4. Go out into the world
Reading is important, but so is real life. Put down your book every once in a while and glean new experiences. Whether you’re at home or traveling, try to do new things and meet new people. If you’re naturally shy or risk-adverse, test yourself (within reason.) More often than not, you’ll be glad you did.
5. Observe the world
Just as you should think critically about what you’re reading, think critically about the world around you. Notice details. Make comparisons between people, places, animals, events, and whatever other category of the universe you can imagine—and know that it’s possible to draw comparisons while reserving judgment. With new observations should come new questions and new research ideas. Watch your reading list grow in the process.
6. Journal often
As you observe or shortly thereafter, give yourself time to reflect and jot down what you’re seeing, thinking, and feeling. Getting into the habit of writing regularly can be intimidating, but keeping a journal can help you think of most of what you write as informal practice. Not everything you write has to become a finished product. It’s the same way visual artists keep sketchbooks; not every sketch ends up becoming a painting or sculpture. But it’s helpful to keep track of your ideas and try out new stories or turns of phrase somewhere.
7. Write with intention
Take some of your favorite ideas from your journal and plot them out as articles, essays, stories, or poems. After you’ve decided on a direction, go and write. Remember that your first draft rarely is your final draft. When writing your first draft, the most important thing is to get out your ideas.
This is your chance to rework your piece and polish it. Read your piece over a few times and even aloud. Evaluate what works and what doesn’t work, the same way you do anything else you read. Tinker until you find yourself at a good stopping point.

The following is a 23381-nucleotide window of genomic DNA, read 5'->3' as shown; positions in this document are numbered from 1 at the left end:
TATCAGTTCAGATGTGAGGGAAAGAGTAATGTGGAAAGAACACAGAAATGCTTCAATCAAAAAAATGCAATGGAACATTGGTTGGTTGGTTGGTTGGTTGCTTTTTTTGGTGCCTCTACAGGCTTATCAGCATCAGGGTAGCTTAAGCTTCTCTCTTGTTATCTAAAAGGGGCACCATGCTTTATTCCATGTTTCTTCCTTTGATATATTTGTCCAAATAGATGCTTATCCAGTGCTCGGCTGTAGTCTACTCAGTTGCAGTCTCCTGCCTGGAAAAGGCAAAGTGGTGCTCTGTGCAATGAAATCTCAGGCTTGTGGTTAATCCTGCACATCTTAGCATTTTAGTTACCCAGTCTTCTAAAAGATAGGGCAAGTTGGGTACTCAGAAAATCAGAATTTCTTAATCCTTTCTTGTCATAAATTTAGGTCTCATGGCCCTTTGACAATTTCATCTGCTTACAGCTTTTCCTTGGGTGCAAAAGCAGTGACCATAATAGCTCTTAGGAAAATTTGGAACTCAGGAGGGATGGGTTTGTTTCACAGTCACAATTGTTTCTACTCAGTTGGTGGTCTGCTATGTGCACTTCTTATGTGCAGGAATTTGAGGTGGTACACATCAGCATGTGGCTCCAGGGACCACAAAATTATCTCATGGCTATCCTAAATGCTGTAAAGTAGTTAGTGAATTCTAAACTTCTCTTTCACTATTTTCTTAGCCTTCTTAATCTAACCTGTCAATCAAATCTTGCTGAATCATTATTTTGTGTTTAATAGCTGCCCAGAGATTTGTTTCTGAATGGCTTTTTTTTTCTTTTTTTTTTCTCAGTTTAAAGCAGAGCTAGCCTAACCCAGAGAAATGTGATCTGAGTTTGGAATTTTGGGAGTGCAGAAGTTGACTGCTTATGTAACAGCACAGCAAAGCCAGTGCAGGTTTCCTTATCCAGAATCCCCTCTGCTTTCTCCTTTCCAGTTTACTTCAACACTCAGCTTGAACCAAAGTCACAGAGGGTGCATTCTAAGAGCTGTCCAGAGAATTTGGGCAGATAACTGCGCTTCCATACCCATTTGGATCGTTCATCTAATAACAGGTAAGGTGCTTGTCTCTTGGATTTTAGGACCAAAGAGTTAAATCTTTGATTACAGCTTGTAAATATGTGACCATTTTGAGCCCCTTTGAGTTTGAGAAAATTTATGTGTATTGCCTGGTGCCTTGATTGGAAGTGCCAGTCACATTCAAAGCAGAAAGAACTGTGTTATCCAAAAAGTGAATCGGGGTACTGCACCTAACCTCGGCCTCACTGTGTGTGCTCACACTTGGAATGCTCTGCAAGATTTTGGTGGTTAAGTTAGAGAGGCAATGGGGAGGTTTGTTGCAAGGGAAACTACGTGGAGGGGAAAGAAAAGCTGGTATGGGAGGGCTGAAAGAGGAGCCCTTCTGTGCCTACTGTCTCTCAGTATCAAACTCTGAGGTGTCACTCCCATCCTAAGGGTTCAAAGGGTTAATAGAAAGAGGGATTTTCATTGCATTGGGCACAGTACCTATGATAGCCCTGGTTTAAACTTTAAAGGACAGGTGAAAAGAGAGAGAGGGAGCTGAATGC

9. Share with friends and mentors
You might not be able to share every piece you write with people you trust, but, when it’s possible, do it. Constructive feedback can be invaluable. Avoid sharing pieces with people you suspect will only tell you what you want to hear. Instead, try sharing pieces with friends and mentors you think will be honest (but kind.) This may include fellow writers, but avid readers who aren’t writers may suit just as well
10. And re-write
It may take several drafts for you to get a piece to where you feel confident it needs to be. If you’re working with an editor, it can take even more drafts because of the negotiation that takes place. If you’re writing without an editor, give yourself a break at some point. Your piece may be at publishable quality already, or it may be time to try a new piece and revisit this one later.
In short, keep on reading, writing, and indulging in your wanderlust! Share your best writing tips in the comments section below!
Meet the Author
Christine Stoddard is a writer for The Pin the Map Project with featured work in Cosmopolitan, The New York Transit Museum, Bustle, The Feminist Wire, The Huffington Post, The Brooklyn Quarterly, Thought Catalog and more. Check out Christine’s website, WordsmithChristine.com, or get in touch with Christine at: Christine@thepinthemapproject.com.